Guns don’t make ‘decisions’—people do
As an avid hunter and gun enthusiast for the better part of 35 years, I feel compelled to respond to the expected knee-jerk reaction immediately following the massacre in Newtown, CT that claimed the lives of 26 people, 20 of which were children.
As expected, the media and our elected officials have politicized this tragic event and have placed the blame directly on all gun owners, on the availability of firearms of all types in America and on our right to bear arms under the Second Amendment.
Please do not misconstrue my opinion as a gun owner and hunter, but I feel we are missing the point.
Please allow me to explain.
As thousands in our area do every year, I made the trek to a deer camp in northern Wayne County this fall for the opening day of buck season. With Remington in tow and thoughts of a nice buck swirling in my head, I sat patiently in my tree stand in the darkness of opening day. As the sun rose, a small buck crossed my path. Safety off, scope pinned on the shoulder, I was ready. But then, with the click of the safety, I made the decision not to pull the trigger. The buck was too small.
Fast forward to December 14, 2012: A young man named Adam Lanza made a “decision” that fateful morning, one with horrendous and deadly consequences compared to the decision I made a few weeks before. He “decided” that this would be the morning he would arm himself and go on a shooting rampage at Sandy Hook School. Twenty-six people lost their lives that morning due to Lanza’s “decision.”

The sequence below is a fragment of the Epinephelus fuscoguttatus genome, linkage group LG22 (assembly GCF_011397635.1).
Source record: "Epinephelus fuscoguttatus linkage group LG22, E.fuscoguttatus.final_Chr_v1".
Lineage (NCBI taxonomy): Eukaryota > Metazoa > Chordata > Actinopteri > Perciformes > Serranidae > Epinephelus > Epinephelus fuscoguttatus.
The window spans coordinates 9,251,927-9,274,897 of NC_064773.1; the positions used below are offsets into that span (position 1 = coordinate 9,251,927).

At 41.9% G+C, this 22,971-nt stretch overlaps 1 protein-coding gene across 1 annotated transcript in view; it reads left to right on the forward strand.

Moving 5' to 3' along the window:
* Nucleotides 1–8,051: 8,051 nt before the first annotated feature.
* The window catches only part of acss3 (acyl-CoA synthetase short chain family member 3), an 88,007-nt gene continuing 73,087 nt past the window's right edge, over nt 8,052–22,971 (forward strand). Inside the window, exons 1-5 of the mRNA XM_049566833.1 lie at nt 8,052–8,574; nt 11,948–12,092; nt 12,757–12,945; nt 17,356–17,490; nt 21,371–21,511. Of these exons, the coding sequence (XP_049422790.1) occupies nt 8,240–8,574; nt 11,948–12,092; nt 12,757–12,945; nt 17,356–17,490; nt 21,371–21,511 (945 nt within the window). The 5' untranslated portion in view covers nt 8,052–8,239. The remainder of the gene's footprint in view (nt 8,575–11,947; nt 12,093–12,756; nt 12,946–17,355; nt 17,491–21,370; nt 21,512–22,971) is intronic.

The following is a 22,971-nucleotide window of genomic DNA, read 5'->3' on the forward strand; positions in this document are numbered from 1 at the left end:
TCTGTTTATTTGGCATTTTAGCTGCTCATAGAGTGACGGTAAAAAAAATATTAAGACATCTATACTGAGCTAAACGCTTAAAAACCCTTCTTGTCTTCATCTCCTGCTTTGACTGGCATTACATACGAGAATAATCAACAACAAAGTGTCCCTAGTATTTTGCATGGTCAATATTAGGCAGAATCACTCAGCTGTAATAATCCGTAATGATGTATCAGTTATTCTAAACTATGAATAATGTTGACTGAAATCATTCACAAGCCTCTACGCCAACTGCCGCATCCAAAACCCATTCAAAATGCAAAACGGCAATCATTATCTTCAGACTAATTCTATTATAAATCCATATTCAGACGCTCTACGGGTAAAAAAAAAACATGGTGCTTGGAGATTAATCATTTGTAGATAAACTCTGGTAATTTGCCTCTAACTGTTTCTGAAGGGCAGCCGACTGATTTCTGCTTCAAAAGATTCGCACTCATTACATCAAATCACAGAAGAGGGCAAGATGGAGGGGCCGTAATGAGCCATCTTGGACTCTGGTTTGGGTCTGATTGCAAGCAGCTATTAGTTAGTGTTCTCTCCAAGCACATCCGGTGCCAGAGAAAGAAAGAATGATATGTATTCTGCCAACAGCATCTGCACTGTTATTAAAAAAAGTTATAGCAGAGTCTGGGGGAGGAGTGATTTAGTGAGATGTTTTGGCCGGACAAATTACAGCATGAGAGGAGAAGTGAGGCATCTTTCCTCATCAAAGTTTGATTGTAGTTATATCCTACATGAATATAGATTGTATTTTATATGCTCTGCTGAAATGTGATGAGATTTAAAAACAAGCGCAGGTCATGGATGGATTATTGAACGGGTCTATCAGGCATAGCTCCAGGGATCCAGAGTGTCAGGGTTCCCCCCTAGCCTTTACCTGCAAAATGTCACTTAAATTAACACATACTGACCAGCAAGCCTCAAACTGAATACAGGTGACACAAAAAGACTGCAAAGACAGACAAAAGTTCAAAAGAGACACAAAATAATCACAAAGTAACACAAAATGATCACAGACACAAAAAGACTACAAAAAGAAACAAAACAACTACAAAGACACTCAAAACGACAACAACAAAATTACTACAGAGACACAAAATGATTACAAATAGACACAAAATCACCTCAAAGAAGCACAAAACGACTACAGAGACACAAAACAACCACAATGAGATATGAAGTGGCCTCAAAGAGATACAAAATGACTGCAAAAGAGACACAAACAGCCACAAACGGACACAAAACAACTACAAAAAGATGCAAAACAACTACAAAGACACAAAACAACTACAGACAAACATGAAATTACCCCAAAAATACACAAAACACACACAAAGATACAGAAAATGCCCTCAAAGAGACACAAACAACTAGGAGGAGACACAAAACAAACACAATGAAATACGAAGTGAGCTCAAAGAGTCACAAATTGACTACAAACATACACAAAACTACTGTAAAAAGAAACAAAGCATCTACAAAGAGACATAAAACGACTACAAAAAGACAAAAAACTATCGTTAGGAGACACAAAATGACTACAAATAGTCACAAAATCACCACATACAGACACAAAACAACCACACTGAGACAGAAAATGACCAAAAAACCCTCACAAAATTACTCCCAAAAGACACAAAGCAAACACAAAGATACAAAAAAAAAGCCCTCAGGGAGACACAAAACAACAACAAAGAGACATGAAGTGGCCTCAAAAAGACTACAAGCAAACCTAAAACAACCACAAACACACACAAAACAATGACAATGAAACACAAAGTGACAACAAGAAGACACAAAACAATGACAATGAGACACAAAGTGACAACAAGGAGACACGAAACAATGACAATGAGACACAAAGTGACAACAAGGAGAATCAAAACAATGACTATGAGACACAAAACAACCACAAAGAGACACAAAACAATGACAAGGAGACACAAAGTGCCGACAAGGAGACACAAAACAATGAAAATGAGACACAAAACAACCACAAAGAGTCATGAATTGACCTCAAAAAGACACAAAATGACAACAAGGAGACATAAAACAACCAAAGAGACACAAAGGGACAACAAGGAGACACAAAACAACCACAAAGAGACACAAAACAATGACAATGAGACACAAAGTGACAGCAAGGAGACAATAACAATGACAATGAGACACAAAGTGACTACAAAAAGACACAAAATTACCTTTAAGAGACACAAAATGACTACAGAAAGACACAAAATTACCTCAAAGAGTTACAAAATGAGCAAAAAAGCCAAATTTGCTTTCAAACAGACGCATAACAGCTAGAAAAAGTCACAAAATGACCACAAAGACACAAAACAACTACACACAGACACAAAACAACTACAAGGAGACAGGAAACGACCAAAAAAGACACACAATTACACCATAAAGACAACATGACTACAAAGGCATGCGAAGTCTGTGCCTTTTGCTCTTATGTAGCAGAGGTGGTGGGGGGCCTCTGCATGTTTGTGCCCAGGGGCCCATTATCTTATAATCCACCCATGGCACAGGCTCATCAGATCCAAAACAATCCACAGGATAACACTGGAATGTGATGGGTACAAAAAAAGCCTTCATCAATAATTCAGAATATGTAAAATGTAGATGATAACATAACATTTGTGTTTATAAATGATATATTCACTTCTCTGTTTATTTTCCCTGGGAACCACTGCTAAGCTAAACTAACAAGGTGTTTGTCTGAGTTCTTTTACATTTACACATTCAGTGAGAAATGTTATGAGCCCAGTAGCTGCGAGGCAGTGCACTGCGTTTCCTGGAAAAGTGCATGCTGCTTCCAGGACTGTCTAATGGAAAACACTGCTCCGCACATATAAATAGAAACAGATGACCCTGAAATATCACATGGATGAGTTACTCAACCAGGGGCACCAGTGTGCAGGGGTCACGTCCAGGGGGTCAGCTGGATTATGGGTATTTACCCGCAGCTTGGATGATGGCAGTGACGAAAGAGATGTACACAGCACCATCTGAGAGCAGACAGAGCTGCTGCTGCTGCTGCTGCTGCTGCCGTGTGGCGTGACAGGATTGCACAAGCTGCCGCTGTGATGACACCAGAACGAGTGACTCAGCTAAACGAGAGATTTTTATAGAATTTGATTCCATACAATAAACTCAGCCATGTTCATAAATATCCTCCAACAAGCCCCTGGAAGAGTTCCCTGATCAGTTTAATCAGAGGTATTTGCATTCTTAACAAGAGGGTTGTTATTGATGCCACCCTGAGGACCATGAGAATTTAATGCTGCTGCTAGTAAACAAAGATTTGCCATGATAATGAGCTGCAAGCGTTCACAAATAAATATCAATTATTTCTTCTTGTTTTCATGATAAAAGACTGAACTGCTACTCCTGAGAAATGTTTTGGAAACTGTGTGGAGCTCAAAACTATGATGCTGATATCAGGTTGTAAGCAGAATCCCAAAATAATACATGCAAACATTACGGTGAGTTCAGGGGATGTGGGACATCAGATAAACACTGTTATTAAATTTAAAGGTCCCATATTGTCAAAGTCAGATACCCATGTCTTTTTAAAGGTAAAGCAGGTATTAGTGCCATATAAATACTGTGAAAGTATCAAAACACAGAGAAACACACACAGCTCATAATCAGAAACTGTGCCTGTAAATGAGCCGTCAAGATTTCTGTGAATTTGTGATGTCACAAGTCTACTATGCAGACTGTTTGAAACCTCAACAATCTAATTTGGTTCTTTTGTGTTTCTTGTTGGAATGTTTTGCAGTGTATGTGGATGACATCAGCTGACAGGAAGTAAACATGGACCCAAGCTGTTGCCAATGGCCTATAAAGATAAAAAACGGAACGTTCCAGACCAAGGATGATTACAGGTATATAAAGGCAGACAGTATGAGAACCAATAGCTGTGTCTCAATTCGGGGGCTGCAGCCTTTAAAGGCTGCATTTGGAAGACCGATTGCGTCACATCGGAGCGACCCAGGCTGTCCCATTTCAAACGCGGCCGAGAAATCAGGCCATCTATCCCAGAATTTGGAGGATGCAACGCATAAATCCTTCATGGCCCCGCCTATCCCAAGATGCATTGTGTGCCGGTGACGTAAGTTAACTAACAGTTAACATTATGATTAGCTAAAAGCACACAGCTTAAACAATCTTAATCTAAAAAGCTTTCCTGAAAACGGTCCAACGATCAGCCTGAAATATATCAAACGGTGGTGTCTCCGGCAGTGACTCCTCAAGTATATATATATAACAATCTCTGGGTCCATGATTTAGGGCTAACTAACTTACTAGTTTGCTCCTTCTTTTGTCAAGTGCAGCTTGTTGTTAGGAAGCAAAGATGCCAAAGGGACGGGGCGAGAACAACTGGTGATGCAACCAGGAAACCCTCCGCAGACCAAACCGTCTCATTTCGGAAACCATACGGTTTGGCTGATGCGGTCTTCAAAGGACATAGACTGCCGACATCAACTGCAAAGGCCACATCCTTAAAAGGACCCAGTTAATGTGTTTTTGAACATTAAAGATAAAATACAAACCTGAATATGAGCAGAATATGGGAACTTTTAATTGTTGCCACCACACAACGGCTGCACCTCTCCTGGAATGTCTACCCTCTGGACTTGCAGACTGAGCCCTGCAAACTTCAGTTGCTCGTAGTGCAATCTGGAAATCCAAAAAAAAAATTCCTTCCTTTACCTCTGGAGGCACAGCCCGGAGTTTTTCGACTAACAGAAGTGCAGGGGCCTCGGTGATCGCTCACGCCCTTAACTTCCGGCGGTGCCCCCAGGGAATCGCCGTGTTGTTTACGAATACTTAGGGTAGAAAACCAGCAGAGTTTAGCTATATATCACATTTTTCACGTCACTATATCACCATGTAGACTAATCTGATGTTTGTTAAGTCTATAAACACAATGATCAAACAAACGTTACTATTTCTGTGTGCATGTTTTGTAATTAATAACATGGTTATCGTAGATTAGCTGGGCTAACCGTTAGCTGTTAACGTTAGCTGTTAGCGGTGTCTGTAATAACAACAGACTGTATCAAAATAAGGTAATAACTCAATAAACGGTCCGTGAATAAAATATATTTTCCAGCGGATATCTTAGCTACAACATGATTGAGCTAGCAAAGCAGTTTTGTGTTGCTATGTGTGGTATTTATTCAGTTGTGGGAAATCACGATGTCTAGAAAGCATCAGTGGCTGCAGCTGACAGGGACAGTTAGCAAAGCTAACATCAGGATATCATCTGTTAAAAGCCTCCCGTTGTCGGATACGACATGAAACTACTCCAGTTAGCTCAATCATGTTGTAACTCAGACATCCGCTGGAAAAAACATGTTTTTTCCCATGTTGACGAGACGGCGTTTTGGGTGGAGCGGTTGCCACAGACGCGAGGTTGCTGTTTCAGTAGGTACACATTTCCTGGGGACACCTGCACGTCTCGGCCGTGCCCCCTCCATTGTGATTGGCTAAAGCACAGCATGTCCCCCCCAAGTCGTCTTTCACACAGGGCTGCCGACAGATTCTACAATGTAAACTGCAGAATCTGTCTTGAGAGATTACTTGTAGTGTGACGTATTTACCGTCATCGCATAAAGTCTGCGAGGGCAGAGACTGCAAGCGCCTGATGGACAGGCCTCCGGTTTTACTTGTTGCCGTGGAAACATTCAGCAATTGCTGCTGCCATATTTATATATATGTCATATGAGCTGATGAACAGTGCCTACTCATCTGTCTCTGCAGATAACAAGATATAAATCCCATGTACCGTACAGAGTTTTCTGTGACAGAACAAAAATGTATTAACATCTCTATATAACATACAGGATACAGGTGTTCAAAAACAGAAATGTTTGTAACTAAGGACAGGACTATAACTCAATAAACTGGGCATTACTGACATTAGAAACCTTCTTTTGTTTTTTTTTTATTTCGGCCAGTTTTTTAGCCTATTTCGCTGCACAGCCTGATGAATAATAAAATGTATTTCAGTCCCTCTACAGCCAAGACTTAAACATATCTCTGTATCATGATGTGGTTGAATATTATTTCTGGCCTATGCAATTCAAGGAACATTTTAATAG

To further my point, on April 19, 1995, a man named Tim McVeigh made a “decision,” too. He “decided” to pack a rental truck with a lethal combination of fertilizer and diesel fuel and park it in front of a federal building in Oklahoma City. The result of his “decision” was a massive explosion that killed 168 people, 19 of which were children. By the way, after a trial, it was “decided” by a jury of his peers that McVeigh should be put to death. He is dead, too.
We cannot just throw a dark blanket over these tragedies and react without thinking about the cause of these “decisions,” focusing only on the means by which they are carried out. There needs to be intelligent dialogue about what is the catalyst behind these tragedies. This dialogue must include why people make the “decisions” they make.
I pray for those who lost their lives in Newtown this December and in Oklahoma City in 1995.
In the meantime, I will make that same trek into the woods next opening day with Remington in tow. And if that buck I “decided” to pass up this year is a little bigger, I am guessing I will make a different “decision.”